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  Business Times 21 Sep 07
'Very little' e-waste recycled in S'pore

By Matthew Phan

SINGAPORE recycles 'very little' electronic waste, with less than 'a few per cent' of computers, printers, cartridges and other equipment returned, a Hewlett-Packard executive said yesterday.

HP's environment director for the Asia-Pacific & Japan, Jean-Claude Vanderstraeten, told a media session that in Western Europe, legislation requires governments to take responsibility for recycling programmes and infrastructure.

But this is not the case in Singapore, which makes it tough for firms like HP to get products back from the market, he said. HP has arrangements for corporate customers, who account for about three-fifths of revenue worldwide, to return products, but has found it difficult to get consumers to do so.

In Europe, consumers can dispose of e-waste at collection points year round.

In Singapore, HP relies on raising general awareness and on-off collection drives. In April this year it held a one-week programme during which consumers could drop off electronic waste - of all brands - at 20 different post offices around the island. The public returned 7,000kg, and HP employees another 7,000kg.

While Mr Vanderstraeten considers the programme successful, he said a similar event in Australia would probably generate more than 40,000kg of e-waste, with only one collection point. And in the US and Europe, a single store on a single weekend can get upwards of 100,000 kg.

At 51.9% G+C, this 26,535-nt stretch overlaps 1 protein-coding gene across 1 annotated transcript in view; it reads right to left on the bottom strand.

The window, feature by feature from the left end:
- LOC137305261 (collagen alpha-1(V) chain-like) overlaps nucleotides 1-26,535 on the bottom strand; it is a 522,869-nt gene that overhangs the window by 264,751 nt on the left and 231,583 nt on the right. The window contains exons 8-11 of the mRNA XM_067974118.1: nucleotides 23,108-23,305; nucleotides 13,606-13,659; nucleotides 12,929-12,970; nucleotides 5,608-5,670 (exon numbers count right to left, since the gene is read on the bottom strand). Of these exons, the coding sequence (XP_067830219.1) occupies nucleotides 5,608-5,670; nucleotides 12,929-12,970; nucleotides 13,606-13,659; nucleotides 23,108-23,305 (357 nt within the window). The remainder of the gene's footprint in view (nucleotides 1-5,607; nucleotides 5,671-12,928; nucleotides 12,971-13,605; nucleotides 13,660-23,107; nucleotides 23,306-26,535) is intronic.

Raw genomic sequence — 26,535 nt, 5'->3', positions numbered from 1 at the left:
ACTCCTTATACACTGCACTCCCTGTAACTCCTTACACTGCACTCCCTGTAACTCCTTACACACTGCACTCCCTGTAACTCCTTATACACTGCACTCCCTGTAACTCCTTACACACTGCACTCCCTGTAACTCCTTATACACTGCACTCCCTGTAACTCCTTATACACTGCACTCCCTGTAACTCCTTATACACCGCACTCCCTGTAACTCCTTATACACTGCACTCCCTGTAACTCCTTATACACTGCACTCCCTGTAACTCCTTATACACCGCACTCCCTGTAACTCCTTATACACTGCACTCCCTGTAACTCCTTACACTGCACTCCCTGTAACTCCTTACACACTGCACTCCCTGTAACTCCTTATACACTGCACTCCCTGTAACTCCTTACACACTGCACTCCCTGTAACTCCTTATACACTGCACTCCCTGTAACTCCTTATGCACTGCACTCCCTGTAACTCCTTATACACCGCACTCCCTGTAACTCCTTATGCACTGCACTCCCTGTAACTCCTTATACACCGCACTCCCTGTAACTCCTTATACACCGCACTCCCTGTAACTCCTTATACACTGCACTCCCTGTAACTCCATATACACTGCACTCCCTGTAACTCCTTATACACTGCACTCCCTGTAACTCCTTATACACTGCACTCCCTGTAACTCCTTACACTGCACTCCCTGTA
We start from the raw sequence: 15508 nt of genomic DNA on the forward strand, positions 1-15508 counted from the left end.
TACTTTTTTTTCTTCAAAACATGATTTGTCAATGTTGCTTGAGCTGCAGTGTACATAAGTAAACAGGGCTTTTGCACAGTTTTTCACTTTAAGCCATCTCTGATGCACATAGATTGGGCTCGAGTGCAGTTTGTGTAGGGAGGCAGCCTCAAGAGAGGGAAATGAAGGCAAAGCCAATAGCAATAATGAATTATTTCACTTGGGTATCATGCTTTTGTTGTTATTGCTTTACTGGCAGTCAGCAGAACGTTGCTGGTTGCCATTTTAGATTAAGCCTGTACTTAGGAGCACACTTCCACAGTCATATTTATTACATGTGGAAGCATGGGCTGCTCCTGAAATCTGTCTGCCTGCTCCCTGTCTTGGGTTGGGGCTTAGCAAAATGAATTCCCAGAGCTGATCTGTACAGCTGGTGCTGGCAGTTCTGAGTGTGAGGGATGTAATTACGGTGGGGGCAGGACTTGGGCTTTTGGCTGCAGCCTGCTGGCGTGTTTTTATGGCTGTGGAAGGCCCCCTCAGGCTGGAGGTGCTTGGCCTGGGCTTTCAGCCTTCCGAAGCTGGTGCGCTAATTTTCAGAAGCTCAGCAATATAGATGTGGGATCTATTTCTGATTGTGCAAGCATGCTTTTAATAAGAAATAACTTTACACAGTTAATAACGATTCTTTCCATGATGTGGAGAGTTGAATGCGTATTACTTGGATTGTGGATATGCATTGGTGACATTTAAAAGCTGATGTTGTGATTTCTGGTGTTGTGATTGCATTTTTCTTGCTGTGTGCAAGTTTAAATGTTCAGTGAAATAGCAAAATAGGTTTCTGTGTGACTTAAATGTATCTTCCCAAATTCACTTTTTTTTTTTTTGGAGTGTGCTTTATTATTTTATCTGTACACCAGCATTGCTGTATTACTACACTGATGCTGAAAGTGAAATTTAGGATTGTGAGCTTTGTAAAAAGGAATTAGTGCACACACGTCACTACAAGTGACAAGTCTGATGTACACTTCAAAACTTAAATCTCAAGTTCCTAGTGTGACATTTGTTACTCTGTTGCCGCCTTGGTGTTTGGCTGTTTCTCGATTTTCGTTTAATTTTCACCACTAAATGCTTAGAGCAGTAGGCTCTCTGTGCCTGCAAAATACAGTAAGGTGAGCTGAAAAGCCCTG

HP also wants to focus more on making sure its suppliers are environmentally-friendly and energy efficient. Almost 90 per cent of HP's energy footprint is left by its supply chain, according to Patrick Tiernan, vice-president of corporate, social and environmental responsibility.

Only one per cent of the firm's energy use is through its facilities, manufacturing plants or offices, and another 10 per cent from customers' use of its products, he said.

HP, which spends about US$50 billion a year procuring materials, components, manufacturing or distribution services, sets health, safety and environmental targets for its suppliers.

'We expect non-compliance' and do an 'extensive amount of auditing', Mr Tiernan said.

According to its Global Citizenship Customer Report, this includes a third-party audit of 24 sites in China, Malaysia, Mexico and Thailand in 2006.

Whether financial penalties are imposed on errant suppliers depends on 'executive alignment' and 'the situation'.

'It doesn't mean we stop working with them, but we may take business away,' said Mr Tiernan.

Related articles in Singapore: reduce, reuse, recycle
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